Large min­ing com­pa­nies can pre­pare for this shift by mov­ing from fos­sil fu­els to other ma­te­ri­als, such as iron ore, cop­per, baux­ite, cobalt, rare earth el­e­ments and lithium, as well as min­eral fer­tilis­ers, which will be needed in large quan­ti­ties to meet the SDGs’ tar­gets for global hunger erad­i­ca­tion. Phas­ing out coal dur­ing times of la­tent over­pro­duc­tion might even be done at a profit.

Third, the world needs a bet­ter means of as­sess­ing min­ing’s eco­log­i­cal risks. Al­though the in­dus­try’s en­vi­ron­men­tal foot­print is smaller than that of agri­cul­ture and ur­ban­i­sa­tion, ex­tract­ing ma­te­ri­als from the ground can still per­ma­nently harm ecosys­tems and lead to bio­di­ver­sity loss. To pro­tect sen­si­tive ar­eas, greater global co­or­di­na­tion is needed in the se­lec­tion of suit­able min­ing sites. In­te­grated as­sess­ments of sub­soil as­sets, ground­wa­ter, and bio­sphere in­tegrity would also help, as would guidelines for sus­tain­able re­source con­sump­tion.

Fi­nally, the min­ing sec­tor must bet­ter in­te­grate its value chains to cre­ate more eco­nomic op­por­tu­ni­ties down­stream. Es­tab­lish­ing mod­els of ma­te­rial flows — such as the ones ex­ist­ing for alu­minum and steel — and link­ing them with “cir­cu­lar econ­omy” strate­gies, such as waste re­duc­tion and re­use, would be a good start. A more rad­i­cal change could come from a se­ri­ous en­gage­ment in mar­kets for sec­ondary ma­te­ri­als. “Ur­ban min­ing” — the sal­vaging, pro­cess­ing, and de­liv­ery of re­us­able ma­te­ri­als from de­mo­li­tion sites — could also be bet­ter in­te­grated into cur­rent core ac­tiv­i­ties.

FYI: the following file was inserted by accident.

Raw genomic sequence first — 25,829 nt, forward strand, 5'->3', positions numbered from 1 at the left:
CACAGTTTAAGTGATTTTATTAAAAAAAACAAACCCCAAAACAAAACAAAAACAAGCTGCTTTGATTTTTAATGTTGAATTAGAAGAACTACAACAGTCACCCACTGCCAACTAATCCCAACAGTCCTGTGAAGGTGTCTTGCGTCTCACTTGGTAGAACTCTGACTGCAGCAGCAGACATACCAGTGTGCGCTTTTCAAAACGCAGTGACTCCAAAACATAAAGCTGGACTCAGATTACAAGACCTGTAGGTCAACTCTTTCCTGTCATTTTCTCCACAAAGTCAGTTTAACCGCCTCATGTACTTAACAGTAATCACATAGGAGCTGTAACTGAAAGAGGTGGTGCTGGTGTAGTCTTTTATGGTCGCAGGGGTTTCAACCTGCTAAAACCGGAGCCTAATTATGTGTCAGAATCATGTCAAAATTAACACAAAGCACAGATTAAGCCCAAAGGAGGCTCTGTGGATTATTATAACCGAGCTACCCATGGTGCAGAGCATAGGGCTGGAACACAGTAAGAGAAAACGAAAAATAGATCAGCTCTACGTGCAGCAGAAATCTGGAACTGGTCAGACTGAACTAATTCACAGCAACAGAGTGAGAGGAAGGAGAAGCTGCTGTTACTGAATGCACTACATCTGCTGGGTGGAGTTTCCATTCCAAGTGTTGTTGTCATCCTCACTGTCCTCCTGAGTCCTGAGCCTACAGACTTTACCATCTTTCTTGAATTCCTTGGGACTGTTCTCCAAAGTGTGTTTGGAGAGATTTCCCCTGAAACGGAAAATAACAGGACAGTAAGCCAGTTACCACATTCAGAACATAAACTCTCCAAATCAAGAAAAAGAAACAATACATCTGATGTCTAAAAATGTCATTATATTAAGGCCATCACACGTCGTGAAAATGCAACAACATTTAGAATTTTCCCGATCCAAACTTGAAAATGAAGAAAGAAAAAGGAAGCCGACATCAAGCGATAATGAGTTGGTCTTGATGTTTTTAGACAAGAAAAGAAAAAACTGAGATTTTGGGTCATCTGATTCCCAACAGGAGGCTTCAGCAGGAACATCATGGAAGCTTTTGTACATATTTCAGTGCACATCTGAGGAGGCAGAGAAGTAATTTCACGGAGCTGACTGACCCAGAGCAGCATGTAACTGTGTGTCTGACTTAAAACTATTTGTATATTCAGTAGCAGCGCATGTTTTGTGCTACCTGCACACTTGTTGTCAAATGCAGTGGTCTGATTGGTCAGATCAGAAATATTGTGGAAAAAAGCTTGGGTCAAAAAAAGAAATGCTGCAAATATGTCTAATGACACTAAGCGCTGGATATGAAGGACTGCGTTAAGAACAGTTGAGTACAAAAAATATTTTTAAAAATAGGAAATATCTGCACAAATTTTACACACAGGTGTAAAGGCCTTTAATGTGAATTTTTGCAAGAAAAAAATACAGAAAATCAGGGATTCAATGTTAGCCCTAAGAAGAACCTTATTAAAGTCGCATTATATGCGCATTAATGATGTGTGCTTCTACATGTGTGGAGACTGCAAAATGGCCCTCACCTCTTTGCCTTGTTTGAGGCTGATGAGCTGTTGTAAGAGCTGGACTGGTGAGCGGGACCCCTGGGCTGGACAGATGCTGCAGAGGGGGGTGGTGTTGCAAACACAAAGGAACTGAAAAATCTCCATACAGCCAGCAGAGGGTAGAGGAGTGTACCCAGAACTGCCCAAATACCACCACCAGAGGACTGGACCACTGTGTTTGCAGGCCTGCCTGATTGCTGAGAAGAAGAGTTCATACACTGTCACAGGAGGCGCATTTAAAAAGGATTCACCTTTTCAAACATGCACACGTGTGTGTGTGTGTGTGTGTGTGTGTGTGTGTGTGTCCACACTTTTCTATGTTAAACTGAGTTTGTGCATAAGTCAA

The global min­ing in­dus­try is on the verge of trans­form­ing it­self from fos­sil­fuel ex­trac­tion to sup­ply­ing ma­te­ri­als for a greener en­ergy fu­ture. But this “green­ing” is the re­sult of hard work, in­no­va­tion, and a com­plex un­der­stand­ing of the re­source nexus.

What­ever Amer­ica’s coal-happy pres­i­dent may be­lieve, it is not the re­sult of po­lit­i­cal plat­i­tudes.